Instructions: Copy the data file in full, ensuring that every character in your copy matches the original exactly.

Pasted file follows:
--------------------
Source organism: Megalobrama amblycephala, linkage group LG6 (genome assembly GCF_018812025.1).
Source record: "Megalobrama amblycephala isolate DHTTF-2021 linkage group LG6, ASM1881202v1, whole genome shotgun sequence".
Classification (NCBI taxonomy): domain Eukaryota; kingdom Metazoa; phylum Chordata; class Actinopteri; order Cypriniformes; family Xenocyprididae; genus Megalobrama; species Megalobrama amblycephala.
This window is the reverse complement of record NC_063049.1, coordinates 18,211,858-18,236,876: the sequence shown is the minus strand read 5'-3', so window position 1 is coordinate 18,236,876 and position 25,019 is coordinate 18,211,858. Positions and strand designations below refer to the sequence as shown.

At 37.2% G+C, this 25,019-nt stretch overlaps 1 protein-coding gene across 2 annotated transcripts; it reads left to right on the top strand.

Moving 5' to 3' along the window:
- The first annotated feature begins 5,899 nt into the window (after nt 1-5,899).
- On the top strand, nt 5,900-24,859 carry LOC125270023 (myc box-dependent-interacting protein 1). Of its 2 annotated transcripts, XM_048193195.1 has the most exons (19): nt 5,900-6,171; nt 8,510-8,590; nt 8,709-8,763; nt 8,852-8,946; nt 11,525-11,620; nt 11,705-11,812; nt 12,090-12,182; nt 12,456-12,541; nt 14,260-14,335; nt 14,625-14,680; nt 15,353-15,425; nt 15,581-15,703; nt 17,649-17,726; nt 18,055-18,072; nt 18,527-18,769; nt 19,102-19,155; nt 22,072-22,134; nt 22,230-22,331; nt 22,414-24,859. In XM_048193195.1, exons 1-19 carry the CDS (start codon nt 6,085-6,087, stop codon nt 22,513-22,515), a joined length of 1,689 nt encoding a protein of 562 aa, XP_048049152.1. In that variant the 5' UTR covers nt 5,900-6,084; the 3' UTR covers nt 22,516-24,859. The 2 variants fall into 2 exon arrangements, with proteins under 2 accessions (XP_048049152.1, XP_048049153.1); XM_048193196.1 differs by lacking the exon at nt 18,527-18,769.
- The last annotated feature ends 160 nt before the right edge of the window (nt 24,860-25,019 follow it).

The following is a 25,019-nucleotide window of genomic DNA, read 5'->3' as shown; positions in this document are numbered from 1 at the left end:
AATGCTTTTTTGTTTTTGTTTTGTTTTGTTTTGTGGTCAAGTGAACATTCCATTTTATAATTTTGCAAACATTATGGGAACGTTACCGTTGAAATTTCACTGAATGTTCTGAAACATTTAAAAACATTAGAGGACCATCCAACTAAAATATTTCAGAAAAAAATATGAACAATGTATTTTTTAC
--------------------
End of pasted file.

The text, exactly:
Source organism: Megalobrama amblycephala, linkage group LG6 (genome assembly GCF_018812025.1).
Source record: "Megalobrama amblycephala isolate DHTTF-2021 linkage group LG6, ASM1881202v1, whole genome shotgun sequence".
Classification (NCBI taxonomy): domain Eukaryota; kingdom Metazoa; phylum Chordata; class Actinopteri; order Cypriniformes; family Xenocyprididae; genus Megalobrama; species Megalobrama amblycephala.
This window is the reverse complement of record NC_063049.1, coordinates 18,211,858-18,236,876: the sequence shown is the minus strand read 5'-3', so window position 1 is coordinate 18,236,876 and position 25,019 is coordinate 18,211,858. Positions and strand designations below refer to the sequence as shown.

At 37.2% G+C, this 25,019-nt stretch overlaps 1 protein-coding gene across 2 annotated transcripts; it reads left to right on the top strand.

Moving 5' to 3' along the window:
- The first annotated feature begins 5,899 nt into the window (after nt 1-5,899).
- On the top strand, nt 5,900-24,859 carry LOC125270023 (myc box-dependent-interacting protein 1). Of its 2 annotated transcripts, XM_048193195.1 has the most exons (19): nt 5,900-6,171; nt 8,510-8,590; nt 8,709-8,763; nt 8,852-8,946; nt 11,525-11,620; nt 11,705-11,812; nt 12,090-12,182; nt 12,456-12,541; nt 14,260-14,335; nt 14,625-14,680; nt 15,353-15,425; nt 15,581-15,703; nt 17,649-17,726; nt 18,055-18,072; nt 18,527-18,769; nt 19,102-19,155; nt 22,072-22,134; nt 22,230-22,331; nt 22,414-24,859. In XM_048193195.1, exons 1-19 carry the CDS (start codon nt 6,085-6,087, stop codon nt 22,513-22,515), a joined length of 1,689 nt encoding a protein of 562 aa, XP_048049152.1. In that variant the 5' UTR covers nt 5,900-6,084; the 3' UTR covers nt 22,516-24,859. The 2 variants fall into 2 exon arrangements, with proteins under 2 accessions (XP_048049152.1, XP_048049153.1); XM_048193196.1 differs by lacking the exon at nt 18,527-18,769.
- The last annotated feature ends 160 nt before the right edge of the window (nt 24,860-25,019 follow it).

The following is a 25,019-nucleotide window of genomic DNA, read 5'->3' as shown; positions in this document are numbered from 1 at the left end:
AATGCTTTTTTGTTTTTGTTTTGTTTTGTTTTGTGGTCAAGTGAACATTCCATTTTATAATTTTGCAAACATTATGGGAACGTTACCGTTGAAATTTCACTGAATGTTCTGAAACATTTAAAAACATTAGAGGACCATCCAACTAAAATATTTCAGAAAAAAATATGAACAATGTATTTTTTAC